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Whopping price for our most expensive home sold this week

first_img41 Richmond Street, Chelmer, Qld 4068 The property borders the Brisbane River“This outstanding property offers numerous property options, including; 1. Restore the five bedroom, three level home to its former glory; 2. Remove existing house, rebuild on these premier allotments; 3. Retain the existing home and sell or build on the second riverfront allotment; 4. Subdivide the land into eight allotments (subject to council’s development code, local plans and overlays)”.The existing house has five bedrooms, seven bathrooms, a self-contained zone ideal for guests or a nanny, a lawn tennis court, cellar, and large undercover pool.According to CoreLogic records, the land value at the end of June was $3m. The pool is under cover. The kitchen is fully kitted out with premium appliances. More from newsParks and wildlife the new lust-haves post coronavirus23 hours agoNoosa’s best beachfront penthouse is about to hit the market23 hours agoThe large grounds would be perfect for a luxury subdivision. 68 Molonga Terrace, Graceville Qld 4075DON’T let appearances deceive you, this was the most expensive home sold in Brisbane this past week, fetching a whopping price at auction.The 6,532sq m sprawling waterfront estate landed $5.65m when it sold via public auction over the weekend, according to CoreLogic’s Property Market Indicator.Agents Jack and Patrick Dixon of Dixon Family Estate Agents had the 1959 three level double allotment property listed “to finalise the estate of Burt and Melda Peterson”.They described it as a “once in a lifetime opportunity” given its position, multiple development options and low density residential classification. There’s even a soundproof media room.A home in the neighbouring blue chip suburb of Chelmer was the second most expensive property sold during the week, with 41 Richmond Street fetching $2.95m, according to market records.Ann-Karyn Fraser of Place New Farm listed the property as a grand Chelmer residence on 1,300sq m “offering an unrivalled lifestyle in one of Brisbane’s most prestigious enclaves”.The Queenslander home had a “strong traditional colonial influence”, she said, with polished timber floorboards, Louis Poulsen pendant lighting and VJ walls.Among its special feature was a kid’s retreat and sun room, a soundproof media room, six water tanks, Villeroy and Boch toilets, cable internet and three phase power.last_img read more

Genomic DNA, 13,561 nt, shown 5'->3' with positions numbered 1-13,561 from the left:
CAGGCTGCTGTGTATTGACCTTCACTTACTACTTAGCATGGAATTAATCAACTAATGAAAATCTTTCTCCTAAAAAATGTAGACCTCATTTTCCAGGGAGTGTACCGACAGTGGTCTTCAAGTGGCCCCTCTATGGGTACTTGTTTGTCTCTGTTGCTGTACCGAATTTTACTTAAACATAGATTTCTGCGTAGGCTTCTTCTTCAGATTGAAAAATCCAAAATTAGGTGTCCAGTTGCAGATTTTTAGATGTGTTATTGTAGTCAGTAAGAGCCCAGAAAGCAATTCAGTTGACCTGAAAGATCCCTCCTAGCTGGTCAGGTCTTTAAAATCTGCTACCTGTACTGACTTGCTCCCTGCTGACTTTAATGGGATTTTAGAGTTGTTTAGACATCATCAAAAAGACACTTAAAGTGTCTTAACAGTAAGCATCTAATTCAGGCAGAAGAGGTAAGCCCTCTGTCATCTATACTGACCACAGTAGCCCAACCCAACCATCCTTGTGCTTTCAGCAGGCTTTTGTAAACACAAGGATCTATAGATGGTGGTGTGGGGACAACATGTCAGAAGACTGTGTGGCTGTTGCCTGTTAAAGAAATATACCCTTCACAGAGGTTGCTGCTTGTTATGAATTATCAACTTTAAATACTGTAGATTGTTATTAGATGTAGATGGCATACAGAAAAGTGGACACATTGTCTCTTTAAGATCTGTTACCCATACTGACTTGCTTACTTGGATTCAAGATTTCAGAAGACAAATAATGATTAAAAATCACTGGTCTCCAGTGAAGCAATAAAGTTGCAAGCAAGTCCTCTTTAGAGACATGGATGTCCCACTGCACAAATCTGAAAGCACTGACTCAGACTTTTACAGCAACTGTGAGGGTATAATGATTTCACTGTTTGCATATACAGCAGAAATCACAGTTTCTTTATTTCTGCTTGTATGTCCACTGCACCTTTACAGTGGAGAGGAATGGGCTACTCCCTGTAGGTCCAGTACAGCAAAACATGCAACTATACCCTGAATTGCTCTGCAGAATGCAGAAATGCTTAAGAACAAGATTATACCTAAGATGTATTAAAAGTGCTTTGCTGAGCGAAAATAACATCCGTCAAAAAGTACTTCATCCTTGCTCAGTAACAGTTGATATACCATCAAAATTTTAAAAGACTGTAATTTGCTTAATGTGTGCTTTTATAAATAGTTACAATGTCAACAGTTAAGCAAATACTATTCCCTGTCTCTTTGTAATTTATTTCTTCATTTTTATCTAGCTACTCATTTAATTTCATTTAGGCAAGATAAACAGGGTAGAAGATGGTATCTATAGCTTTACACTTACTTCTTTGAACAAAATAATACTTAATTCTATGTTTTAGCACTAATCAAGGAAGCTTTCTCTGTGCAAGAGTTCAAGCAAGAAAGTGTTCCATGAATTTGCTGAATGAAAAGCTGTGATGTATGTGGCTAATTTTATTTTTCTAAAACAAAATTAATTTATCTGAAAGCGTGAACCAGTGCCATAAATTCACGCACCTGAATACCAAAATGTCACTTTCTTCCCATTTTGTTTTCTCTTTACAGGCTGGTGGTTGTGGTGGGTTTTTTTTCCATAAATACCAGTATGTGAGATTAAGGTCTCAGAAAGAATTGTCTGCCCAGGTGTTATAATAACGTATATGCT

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Blue Tiger stalks world market

first_imgLOCOMOTIVE: Adtranz and GE Transportation Systems unveiled a prototype lightweight diesel at a spectacular premiere in Kassel on November 12. The two companies were also celebrating their first order: 30 locos with 3000hp engines will be built for Pakistan Railways for delivery in mid-1998.Development of the family of modular locos was shared between both companies, with the prototype designed and built in just 12 months after GE and Adtranz signed a co-operation agreement on November 3 1995.Adtranz took responsibility for all mechanical parts. Blue Tiger is aimed at parts of the world where infrastructure quality is not up to the standards of heavy-haul routes, and so it was important to keep axle loadings to a minimum. This is largely achieved through main frames about a third lighter than conventional structures; track forces are minimised by using Henschel-developed Flexifloat bogies.GE Transportation Systems supplied the complete traction and control system packages. The series 7FDL diesel engine is available in a range of sizes (2200hp to 4400hp), with the prototype fitted with the 12-cylinder 3300hp version. This drives an alternator linked to the rectifier-inverter block, with a separate inverter for each axle’s low-maintenance AC traction motor. Control and diagnostics are offered through GE’s Integrated Function Control, with twin display panels on the driver’s console.The cab interior and distinctive exterior design was developed for Adtranz by BPR Design. The cab occupies the full width of the frame; a narrower body section between gives direct access to traction modules within. Options provide for a single cab with twin driving positions. Adtranz and GE Transportation Systems expect total orders for Blue Tiger to reach US$1bn by 2000 – equivalent to about 700 locos.Table I. Blue Tiger family detailsGauge (mm) 1000 to 1676Speed (km/h) 120 (up to 200)Axleload (tonnes) 14, 18, 20, 22, 25Engine power (hp) 2200 to 4400Engine type GE Series 7FDLBrakes Air, electric down to 1 km/h Options Air-conditioning, cruise control, distributed power, passenger gearing, blended brake, single/narrow cablast_img read more